You could call it a 21st-century posse.
Wise County Sheriff David Walker convened a meeting Tuesday at the Decatur Civic Center that included his investigators, Texas Rangers, police from Decatur and Bridgeport, investigators from the Secret Service office in Dallas, District Attorney Greg Lowery and his investigator, and representatives of most of the banks in Wise County.
The goal? Share information and start tracking down the source of the credit card fraud that surfaced last week in the bank accounts of hundreds of Wise County residents.
“Our goal was to get everyone on the same page,” Walker said Tuesday afternoon. “The central thread is still Taco Casa.”
Apparently, hackers got into the restaurant’s point-of-sale computers on-line and recorded credit and debit card numbers, and were selling them on the internet. Charges began showing up as far away as Jamaica, Las Vegas and California, and as close as Houston.
At least now the hackers won’t be the only ones communicating.
“We’re going to share information, where we stand, what my troops are going to do,” Walker said. “I’ve got two investigators and a captain on it, and they’re teaming up with the Secret Service this afternoon. We’ll share what we find with the Decatur and Bridgeport PDs.”
The goal, he said, is to find someone who has used a card, go after them and try to track down where they got the credit card numbers. The banks’ security systems are key players.
“We had quite a few banks there [Tuesday],” Walker said. “Some of them have contacted the merchants and they have video. We’ll follow up with subpoenas for the video.
“If we can ever get that person who used the card, we’ll ask them where they got that card.”
Walker said he almost wished someone would use a fraudulent card in Decatur or some other store in the county – but he’s willing to go some distance to follow up.
“If there’s any lead that’s within a reasonable distance – we’re not going to go to Jamaica or Las Vegas, but if something surfaces in the Houston or Humble area – where we’ve contacted them, the banks have contacted them, we’ll try to get surveillance video and see if we can track down the people who used the cards there,” he said.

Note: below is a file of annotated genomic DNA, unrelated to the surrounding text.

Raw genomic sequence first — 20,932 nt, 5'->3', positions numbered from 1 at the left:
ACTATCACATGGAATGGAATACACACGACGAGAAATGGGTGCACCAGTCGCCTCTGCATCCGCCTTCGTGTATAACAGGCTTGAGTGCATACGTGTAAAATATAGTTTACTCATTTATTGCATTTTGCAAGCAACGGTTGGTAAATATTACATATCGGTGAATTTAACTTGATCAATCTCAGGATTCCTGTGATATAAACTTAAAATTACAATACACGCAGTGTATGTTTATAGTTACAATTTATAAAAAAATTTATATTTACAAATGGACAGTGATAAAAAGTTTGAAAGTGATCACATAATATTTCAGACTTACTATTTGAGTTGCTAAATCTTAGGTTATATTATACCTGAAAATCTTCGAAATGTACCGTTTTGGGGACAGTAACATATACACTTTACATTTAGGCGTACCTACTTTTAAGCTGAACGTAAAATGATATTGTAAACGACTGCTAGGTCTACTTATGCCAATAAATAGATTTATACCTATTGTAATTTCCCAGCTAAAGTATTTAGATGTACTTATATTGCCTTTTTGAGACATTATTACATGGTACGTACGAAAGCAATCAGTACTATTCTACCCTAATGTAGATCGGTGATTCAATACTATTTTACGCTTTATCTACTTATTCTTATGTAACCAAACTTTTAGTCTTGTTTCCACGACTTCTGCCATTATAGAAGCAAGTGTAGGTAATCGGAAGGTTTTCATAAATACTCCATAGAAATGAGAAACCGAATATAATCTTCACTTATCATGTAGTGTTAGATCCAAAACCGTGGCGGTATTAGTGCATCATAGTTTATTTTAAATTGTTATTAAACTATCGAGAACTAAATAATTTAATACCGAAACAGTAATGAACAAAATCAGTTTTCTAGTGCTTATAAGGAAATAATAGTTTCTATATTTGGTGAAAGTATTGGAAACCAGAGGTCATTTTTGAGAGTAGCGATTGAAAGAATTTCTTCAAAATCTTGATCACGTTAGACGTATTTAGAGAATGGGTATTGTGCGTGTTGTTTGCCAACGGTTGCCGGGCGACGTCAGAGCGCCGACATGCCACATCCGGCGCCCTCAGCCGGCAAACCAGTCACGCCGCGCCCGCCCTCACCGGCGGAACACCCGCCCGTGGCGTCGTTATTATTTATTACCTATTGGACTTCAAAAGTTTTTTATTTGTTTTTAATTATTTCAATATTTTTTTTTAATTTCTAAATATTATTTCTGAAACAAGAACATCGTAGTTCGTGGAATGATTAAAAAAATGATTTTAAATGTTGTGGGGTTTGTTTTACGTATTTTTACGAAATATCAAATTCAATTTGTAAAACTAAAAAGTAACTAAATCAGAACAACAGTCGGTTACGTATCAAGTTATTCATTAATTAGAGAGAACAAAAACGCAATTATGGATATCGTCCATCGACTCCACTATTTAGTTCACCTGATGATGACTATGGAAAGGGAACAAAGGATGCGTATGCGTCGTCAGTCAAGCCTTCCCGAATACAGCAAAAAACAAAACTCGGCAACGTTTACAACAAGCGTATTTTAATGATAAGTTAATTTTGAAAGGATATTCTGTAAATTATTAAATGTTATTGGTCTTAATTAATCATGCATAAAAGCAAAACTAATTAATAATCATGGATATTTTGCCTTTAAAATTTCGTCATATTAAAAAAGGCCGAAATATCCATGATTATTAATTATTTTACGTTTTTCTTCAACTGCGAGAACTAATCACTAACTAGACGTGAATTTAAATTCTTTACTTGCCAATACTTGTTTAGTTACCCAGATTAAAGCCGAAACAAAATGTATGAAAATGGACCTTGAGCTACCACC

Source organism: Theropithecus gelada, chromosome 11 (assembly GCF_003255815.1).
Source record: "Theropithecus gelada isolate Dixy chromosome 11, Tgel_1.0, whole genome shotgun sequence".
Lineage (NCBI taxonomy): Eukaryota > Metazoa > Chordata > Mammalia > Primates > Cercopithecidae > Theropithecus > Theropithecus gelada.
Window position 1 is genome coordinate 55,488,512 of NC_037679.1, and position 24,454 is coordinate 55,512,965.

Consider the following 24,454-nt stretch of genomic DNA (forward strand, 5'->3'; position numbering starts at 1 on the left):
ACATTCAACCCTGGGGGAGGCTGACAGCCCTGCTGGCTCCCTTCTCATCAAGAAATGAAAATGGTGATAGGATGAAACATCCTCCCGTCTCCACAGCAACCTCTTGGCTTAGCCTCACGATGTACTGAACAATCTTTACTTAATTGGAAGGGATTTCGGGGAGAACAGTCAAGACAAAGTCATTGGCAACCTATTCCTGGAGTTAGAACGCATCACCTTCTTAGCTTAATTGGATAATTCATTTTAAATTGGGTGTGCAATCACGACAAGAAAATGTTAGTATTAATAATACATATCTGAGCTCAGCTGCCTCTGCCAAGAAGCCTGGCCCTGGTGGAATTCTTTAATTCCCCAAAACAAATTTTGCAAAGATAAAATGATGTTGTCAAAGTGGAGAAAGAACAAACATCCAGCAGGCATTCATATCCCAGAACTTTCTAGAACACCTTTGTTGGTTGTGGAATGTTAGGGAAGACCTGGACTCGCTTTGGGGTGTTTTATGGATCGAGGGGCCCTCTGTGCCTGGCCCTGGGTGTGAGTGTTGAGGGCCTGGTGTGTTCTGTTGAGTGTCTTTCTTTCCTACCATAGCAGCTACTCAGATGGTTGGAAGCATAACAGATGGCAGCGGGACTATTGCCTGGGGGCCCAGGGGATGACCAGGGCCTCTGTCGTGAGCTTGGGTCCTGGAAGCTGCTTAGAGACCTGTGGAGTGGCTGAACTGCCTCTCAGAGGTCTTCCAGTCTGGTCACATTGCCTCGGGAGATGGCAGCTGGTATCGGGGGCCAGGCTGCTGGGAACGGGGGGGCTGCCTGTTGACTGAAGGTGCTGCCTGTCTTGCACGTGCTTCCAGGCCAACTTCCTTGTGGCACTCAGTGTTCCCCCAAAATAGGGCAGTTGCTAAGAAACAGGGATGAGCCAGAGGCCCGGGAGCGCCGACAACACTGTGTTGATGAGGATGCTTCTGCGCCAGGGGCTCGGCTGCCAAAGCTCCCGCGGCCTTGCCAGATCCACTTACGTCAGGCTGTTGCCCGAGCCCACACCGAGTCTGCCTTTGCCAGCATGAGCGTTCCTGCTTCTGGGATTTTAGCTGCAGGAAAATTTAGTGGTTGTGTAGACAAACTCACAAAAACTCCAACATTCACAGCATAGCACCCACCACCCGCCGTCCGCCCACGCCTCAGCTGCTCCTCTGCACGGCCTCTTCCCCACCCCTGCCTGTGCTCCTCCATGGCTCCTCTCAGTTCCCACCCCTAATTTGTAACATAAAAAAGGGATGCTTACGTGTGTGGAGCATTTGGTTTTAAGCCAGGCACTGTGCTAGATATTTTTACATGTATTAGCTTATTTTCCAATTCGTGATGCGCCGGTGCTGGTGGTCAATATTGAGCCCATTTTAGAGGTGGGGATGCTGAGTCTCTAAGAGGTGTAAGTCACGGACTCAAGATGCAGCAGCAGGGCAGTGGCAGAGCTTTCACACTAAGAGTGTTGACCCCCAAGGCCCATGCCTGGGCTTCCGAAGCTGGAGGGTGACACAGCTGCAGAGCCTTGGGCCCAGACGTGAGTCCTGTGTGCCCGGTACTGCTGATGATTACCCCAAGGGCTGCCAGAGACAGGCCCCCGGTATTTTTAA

He said the number of “compromised” cards looks to be around 900 to 1,000 at this point. That means the cards were considered at risk of being used, and were listed as hot and reissued with a different number by the bank.
“One bank had 300-something and another had 500-something,” Walker said. “The actual number of fraud cases filed is 35 to 40 right now, but we expect both of those numbers to grow.”
He said isolating the time frame during which the numbers were taken is not as easy as it would seem.
“The Secret Service guys said this is a virus the hackers will put into the software, and often they will leave it there for months,” Walker explained. “It will sit there, and every time someone uses a card it will record that data. Then they start using it.”
And although Taco Casa seems to have been the entry point, there’s no suggestion that anyone there did anything wrong. Both the theft and the sale of numbers apparently occurred over the internet.
Walker urged all bank customers in the area to check their accounts for unusual activity, and alert their banks as quickly as possible.
“The number of compromised cards is still likely to grow,” he said. “Hopefully it won’t grow on the fraud side, but we need to be prepared if it does.”
He encouraged people to change their passwords on a routine basis and keep a close eye on charges – not just at this time, but from now on.
The Sheriff’s Department will be working to set up a forum to help educate businesses about the methods hackers use to steal their data.
“We’re going to be talking to the Chambers of Commerce pretty soon, looking at a merchants and bankers discussion-type meeting,” he said. “We just want to get everybody together and discuss options, what they can do to preserve their security so they’re not hacked into – passwords, firewalls, server protection. The Secret Service has agreed to send a team to that meeting.”